The proposed revisions to the customer service standard are primarily based upon matching with the language of the integrated accessibility standard. The Purpose and Application section of the revisions to the customer service standard outlines the proposed removal of the terms “designated public sector organization” and “provider of goods and service” to be replaced by the term “obligated organizations” [viii]. This would serve to reduce inconsistencies and further streamline the act, creating a simpler set of terms to be employed in framing requirements.
Also, there are areas where the revisions become more comprehensive. For example, the Service Animal section of the revisions propose to streamline the terms as stated above, but also to change the definition of service animal to incorporate the provision of third party certification that an animal has been trained to provide assistance, and to use the term “regulated health professional” instead of suggesting that proof confirming the need for a service animal come from a “physician or nurse”.
The examples above illustrate progress towards a more harmonized approach to the AODA and although these are good indications, there are still areas that could use further analysis. The proposed revision of the class structure section is one area where matching the terminology of the integrated accessibility standard might be counter intuitive. It is proposed that a change can be made to the number of employees required for a designation of a small or large organization. Presently it is 1-19 employees that constitutes a small organization, although, it is proposed that that be changed to 1-49 employees.
The effect that this could potentially have could be to decrease the number of organizations required to create tangible accessibility profiles and lessen the enforcement of the AODA. Considering how many small businesses and organizations people with disabilities utilize in Ontario this revision could be viewed as an avenue to decreasing accessibility instead of improving it. Further, the use of the term “grace period” when discussing the proposed revisions to the effective dates section would naturally require very distinct and measurable parameters if it was actually going to be rolled out.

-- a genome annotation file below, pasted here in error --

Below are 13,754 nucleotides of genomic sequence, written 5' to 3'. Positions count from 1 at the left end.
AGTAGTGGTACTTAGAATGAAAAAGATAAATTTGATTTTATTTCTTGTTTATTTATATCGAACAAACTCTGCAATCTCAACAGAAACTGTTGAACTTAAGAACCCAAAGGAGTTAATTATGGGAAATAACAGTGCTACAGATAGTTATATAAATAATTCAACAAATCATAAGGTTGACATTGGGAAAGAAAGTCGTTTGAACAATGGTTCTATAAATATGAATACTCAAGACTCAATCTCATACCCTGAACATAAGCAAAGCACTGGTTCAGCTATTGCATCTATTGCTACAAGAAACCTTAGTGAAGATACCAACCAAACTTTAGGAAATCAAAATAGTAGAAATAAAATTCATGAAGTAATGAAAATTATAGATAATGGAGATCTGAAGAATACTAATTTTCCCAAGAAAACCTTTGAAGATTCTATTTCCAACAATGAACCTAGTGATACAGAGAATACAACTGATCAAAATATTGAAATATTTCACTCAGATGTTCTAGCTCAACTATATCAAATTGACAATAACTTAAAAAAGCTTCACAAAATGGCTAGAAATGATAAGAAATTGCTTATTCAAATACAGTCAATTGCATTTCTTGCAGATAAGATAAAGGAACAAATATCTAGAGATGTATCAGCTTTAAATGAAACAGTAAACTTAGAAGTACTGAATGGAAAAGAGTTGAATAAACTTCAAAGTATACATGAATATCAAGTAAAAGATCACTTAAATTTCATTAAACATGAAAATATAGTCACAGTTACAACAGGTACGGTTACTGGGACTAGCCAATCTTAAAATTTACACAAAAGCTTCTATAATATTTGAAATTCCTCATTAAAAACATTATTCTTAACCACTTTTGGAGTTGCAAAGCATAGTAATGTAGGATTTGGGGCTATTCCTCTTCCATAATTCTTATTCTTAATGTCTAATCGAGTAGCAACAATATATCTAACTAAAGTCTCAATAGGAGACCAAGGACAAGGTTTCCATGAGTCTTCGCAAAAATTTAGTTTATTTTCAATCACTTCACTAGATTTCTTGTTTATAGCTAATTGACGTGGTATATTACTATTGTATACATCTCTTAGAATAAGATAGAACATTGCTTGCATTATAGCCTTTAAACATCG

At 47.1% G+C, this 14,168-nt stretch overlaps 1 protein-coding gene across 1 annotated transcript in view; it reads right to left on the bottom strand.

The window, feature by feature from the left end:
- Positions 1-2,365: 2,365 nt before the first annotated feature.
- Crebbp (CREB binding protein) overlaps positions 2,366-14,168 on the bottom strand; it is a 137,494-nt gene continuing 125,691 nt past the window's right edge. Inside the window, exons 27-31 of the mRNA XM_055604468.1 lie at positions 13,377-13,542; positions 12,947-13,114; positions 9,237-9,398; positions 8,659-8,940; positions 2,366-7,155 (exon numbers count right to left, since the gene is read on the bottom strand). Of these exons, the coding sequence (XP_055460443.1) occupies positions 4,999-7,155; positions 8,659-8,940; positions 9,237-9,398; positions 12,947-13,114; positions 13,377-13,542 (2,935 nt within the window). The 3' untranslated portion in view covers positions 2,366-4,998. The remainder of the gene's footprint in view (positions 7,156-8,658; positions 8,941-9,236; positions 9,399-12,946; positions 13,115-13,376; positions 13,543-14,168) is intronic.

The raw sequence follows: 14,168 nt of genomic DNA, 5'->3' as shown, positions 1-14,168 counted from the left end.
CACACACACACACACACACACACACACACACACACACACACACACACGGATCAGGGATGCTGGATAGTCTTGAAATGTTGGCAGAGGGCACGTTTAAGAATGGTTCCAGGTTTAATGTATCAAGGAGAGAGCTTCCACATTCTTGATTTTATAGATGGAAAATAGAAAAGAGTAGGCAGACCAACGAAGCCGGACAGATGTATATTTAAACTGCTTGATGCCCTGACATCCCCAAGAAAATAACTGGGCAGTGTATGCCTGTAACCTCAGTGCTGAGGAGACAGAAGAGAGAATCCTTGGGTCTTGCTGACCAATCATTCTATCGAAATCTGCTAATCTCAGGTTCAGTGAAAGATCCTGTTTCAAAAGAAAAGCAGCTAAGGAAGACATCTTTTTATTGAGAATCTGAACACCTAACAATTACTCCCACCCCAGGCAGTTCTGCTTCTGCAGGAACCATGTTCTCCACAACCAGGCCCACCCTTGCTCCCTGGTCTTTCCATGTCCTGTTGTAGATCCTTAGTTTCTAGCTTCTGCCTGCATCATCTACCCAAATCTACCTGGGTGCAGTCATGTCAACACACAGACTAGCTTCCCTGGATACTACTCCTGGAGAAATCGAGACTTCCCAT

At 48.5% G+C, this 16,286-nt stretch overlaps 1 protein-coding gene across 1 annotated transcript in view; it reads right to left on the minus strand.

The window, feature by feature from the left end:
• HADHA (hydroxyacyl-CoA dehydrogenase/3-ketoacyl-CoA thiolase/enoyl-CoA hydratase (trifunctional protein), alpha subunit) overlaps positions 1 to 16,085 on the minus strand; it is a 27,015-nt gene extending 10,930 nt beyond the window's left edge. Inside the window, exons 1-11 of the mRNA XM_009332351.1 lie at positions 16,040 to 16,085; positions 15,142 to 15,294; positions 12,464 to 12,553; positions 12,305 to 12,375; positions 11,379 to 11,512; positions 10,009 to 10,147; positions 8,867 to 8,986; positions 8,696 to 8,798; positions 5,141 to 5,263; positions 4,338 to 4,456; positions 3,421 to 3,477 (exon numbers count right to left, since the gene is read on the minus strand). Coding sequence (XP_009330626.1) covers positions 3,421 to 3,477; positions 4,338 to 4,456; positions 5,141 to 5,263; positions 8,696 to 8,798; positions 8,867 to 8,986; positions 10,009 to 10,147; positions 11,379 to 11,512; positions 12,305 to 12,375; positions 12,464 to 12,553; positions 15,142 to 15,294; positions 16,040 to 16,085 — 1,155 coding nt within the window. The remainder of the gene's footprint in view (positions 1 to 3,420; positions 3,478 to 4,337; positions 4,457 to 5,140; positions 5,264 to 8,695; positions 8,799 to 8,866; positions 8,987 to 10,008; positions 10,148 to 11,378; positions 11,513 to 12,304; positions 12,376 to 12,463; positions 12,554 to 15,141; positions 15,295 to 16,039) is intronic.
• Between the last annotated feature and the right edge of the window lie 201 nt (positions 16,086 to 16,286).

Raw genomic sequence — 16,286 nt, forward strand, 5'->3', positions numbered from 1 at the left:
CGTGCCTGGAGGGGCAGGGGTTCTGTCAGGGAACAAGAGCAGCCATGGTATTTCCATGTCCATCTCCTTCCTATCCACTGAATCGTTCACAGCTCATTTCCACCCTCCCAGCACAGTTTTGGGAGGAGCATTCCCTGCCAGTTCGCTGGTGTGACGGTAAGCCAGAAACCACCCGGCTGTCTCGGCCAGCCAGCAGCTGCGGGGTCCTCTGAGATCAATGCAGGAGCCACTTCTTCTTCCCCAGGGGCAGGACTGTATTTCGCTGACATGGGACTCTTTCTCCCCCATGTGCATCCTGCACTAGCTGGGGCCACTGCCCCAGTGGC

Being the eternal optimist, I like to view these recommendations as a step in the right direction, but one that should be further refined through more in-depth consultations with the public at hand and an educated view of how well informed policy can be impactful for everybody, not just a small percentage of applicable organizations.
[i] Charles Beer. Charting a Path Forward: Report of the Independent Review of the Accessibility for Ontarians with Disabilities Act, (2005) Available: http://www.mcss.gov.on.ca/documents/en/mcss/accessibility/Charles%20Beer/Charles%20Beer.pdf [accessed 22 December 14)
[ii] Dean Moran. Official Website of the Accessibility for Ontarians with Disabilities Act (AODA) 2013-14 Legislative Review (2014) http://aodareview.utoronto.ca (accessed 22 December 14]
[iii] Beer Note 3
[v] Diane Wintermute. (2014). Proposed Amendments to the Customer Service Standard. Available:http://www.archdisabilitylaw.ca/sites/all/files/CSS%20submissions%20May%2022%2014%20final.txt. (accessed 21st Dec, 2014.)
[vi] Diane Wintermute. (2014). ARCH Disability Law Centre’s Written Submission to the Independent Review of the AODA 2014. Available: http://www.archdisabilitylaw.ca/node/962. (accessed 21st Dec, 2014.)
[vii]Ministry of Economic Development, Employment and Infrastructure (2014) The Review of the Accessible Customer Service Standards. Available. http://www.mcss.gov.on.ca/en/mcss/programs/accessibility/customerservice/public_review_comment.aspx (accessed 21st Dec, 2014.)
[viii] Ministry of Economic Development , Employment and Infrastructure (2014) The Review of the Accessible Customer Service Standards. Available.http://www.mcss.gov.on.ca/en/mcss/programs/accessibility/customerservice/public_review_proposed_changes.aspx [accessed 22 December 14]